Emily the Strange

Emily Strange

Emily is a 13-year-old girl who lives an alternative lifestyle. She is generally opposed to being horrid, causing horror, violence, hatred, prejudice, and is a vegetarian. Her best friends are her four cats, and they seem to be the only beings she truly trusts. She carries around a slingshot and possibly other minor weaponry within her dress pockets. She normally wears a black dress that she describes to have abnormally large pockets. She is nocturnal and home-schools herself. She is gifted in the world of science, having created an amnesia machine, a time machine, a thought recording-machine called a transcript, and duplicated herself. She also has created a robot/golem called Raven.



Emily's First Appearance.

Nathan Carrico of NHS, Inc., in Santa Cruz, California, designed Emily in 1991 for Santa Cruz Skateboards rider Ross Goodman. She later became a sticker distributed at concerts, record stores and skate shops to promote Cosmic Debris, the clothing line founded by artist and skateboarder[http:// Rob Reger Rob Reger] and racecar driver Matt Reed.

Emily's CatsEdit

Emily the strange s cats by emziepoodlez-web

Emily's Cats

Emily is usually shown accompanied by four black cats, Sabbath is the newest cat to join the strange family, usually identified by a tear on one of his ears. Miles, the most artistic cat of the group and also the fastest, identified by his pointy ears, X mark over his right eye and two pointy whiskers. Nee Chee, the thinker of the group, (also known as the schemer) identified by the black and white stripes on his tail caused by chemicals spilling over his tail. Last, but certainly not least Mystery. The leader of the group and the only female of the four cats, Mystery seems to be the closest to Emily and therefore thought to be the cat that has stayed with Emily the longest. Mystery is mainly identified by the star on her collar, one curly whisker and occasionally a star on her left eye.

Film AdapationEdit

Emily the Strange was set to premier in a live action film adapation by Fox Animation In 2005. The project was later moved to Universal Studios' Illumination Animation.Chloë Grace Moretz was cast in the role of Emily Strange.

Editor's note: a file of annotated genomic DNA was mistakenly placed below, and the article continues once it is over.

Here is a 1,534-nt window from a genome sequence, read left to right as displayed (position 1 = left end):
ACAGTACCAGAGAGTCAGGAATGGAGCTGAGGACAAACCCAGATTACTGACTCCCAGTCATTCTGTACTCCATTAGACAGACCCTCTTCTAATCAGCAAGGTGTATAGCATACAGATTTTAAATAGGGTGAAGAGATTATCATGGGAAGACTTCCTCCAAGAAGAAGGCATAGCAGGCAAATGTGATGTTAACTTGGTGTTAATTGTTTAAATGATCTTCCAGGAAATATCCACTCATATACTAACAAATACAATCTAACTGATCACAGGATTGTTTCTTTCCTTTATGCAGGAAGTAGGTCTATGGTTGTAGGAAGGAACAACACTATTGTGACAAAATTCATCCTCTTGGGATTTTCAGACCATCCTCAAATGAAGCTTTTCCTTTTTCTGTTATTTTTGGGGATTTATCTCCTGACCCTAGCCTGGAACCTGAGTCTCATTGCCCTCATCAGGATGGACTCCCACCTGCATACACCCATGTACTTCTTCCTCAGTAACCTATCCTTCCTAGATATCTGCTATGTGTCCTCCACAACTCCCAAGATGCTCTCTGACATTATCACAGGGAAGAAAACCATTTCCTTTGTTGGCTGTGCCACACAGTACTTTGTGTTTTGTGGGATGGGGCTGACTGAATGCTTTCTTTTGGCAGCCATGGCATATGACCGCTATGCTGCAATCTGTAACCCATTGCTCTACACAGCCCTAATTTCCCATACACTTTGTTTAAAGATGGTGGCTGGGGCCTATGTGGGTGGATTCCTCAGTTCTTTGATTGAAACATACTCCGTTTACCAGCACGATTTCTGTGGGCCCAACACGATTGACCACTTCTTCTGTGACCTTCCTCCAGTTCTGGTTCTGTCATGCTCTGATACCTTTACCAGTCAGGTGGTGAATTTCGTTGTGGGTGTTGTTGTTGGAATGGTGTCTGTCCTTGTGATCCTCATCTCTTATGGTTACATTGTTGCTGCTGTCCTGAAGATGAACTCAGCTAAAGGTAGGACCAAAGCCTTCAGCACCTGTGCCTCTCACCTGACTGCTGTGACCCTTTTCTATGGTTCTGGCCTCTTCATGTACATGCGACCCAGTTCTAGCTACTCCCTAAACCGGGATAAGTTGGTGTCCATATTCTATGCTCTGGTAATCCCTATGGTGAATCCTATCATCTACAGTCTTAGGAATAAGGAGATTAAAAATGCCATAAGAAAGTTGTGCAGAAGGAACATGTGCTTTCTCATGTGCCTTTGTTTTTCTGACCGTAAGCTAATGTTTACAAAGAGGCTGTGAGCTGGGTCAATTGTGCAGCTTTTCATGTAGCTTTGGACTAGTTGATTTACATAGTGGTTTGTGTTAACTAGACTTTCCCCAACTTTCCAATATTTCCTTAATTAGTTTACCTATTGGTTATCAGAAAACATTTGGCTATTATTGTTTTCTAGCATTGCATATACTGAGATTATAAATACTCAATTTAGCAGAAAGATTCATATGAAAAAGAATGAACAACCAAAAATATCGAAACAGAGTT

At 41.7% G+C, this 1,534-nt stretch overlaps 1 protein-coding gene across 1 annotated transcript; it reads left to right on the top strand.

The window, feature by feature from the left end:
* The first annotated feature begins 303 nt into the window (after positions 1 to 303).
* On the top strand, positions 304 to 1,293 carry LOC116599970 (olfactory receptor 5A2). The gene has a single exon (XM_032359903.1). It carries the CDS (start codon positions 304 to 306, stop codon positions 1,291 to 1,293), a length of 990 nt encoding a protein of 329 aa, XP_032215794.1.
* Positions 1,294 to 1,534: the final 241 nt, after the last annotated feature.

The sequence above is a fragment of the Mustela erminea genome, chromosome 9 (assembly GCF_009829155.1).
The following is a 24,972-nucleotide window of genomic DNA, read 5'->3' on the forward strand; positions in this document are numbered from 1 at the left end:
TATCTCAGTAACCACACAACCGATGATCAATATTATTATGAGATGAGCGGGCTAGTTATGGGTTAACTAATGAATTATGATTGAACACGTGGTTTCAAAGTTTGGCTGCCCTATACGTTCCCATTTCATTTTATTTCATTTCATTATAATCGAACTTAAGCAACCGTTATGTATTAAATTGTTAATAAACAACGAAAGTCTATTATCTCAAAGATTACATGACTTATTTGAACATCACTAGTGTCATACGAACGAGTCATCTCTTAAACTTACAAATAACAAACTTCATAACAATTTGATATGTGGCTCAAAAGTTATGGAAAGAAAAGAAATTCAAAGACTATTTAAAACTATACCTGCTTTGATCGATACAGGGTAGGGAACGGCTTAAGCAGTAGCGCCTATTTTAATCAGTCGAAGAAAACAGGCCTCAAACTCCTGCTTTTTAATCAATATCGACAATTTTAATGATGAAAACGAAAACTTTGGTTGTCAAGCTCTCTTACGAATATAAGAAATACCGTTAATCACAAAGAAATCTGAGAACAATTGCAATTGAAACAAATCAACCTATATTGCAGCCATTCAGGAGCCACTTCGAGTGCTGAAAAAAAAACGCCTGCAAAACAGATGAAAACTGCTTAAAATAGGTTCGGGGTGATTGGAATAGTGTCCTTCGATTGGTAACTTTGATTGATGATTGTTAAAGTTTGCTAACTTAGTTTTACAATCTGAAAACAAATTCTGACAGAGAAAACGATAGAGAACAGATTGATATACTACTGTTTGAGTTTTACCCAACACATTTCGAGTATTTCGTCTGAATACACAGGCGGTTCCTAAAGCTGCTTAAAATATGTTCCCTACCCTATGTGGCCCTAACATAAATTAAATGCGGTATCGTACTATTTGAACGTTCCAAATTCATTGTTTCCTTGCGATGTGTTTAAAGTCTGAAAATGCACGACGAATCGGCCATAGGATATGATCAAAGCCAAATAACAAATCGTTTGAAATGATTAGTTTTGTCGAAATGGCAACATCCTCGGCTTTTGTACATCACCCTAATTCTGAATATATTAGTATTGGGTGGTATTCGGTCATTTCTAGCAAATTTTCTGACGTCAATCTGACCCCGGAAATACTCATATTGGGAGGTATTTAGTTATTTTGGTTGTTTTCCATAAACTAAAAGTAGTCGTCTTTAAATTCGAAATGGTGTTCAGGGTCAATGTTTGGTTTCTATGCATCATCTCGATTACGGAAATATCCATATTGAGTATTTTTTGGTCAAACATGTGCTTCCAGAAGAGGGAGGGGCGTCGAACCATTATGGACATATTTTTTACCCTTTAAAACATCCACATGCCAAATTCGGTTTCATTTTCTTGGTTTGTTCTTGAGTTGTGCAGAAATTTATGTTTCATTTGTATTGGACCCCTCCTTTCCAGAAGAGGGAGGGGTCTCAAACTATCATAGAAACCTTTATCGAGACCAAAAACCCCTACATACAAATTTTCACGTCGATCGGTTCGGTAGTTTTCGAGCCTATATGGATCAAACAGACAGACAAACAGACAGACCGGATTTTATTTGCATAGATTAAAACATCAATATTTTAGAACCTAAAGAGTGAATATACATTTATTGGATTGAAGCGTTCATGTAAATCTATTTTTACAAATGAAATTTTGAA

Game AdapationsEdit


Emily in "Strangerous"

Emily Strange got her own video game on June 10th 2011 called "Emily the Strange - Strangerous" for the DS and DSi. Later again in "Emily the Strange - Skate Strange" for Android,IOS and PC, and finally in "Zonster Heights" for Android and IOS. "Zonsters Heights" was in fact available for Android and IOS, but due to unknown issues, it was pulled from the AppStore in early 2016 - early 2017 and is now only available on Android.

Character origin controversyEdit

The very first Emily the Strange illustration dates from 1991, but the 1978 children's book Nate the Great and the Lost List features a very similar illustration of a young girl named Rosamond. She, like Emily, was always dressed in the same fashion and was followed by her four cats.When Rosamond was introduced, she wore a short dress, black leggings and white Mary Jane shoes, like Emily, and in a similar pose.

This illustration is accompanied by the text, "Rosamond did not look hungry or sleepy. She looked like she always looks. Strange." The first Emily the Strange design by Cosmic Debris says: "Emily did not look tired or happy. She looked like she always looks. Strange."

When Rosamond's creators, Marjorie Sharmat and Marc Simont,began contacting companies who had contracts related to Emily the Strange and urged them to drop their relationships with Cosmic Debris, Cosmic Debris sued Sharmat and Simont. Sharmat and Simont counter-sued with the statement "Emily the Strange, like Rosamond, is a young girl in a short dress, black tights, and Mary Jane shoes. Emily, like Rosamond, has long dark hair with square-cut bangs. Emily, like Rosamond, is typically attended by four black cats. Emily, like Rosamond, is described as being strange and has a fascination with dark themes," alleged the complaint.

Cosmic Debris contended that Emily and Rosamond both drew from a tradition of similar characters including Vampira and Wednesday Addams, and argued that while the text of the initial Emily illustration was nearly identical with Sharmat's text, that illustration had been withdrawn in 1998 and the statute of limitations had therefore run out.

On August 12, 2009, creator of Emily the Strange and the creators of Nate the Great jointly announced an agreement resolving all disputes between them. Each side agreed to give up all claims against the other as part of their settlement. "We recognize that Emily and Rosamond are both unique and original characters, and we are pleased that we were able to resolve this dispute," said Marjorie Sharmat and Marc Simont. "We wish Rob, Cosmic Debris, Emily and her fans all the very best."

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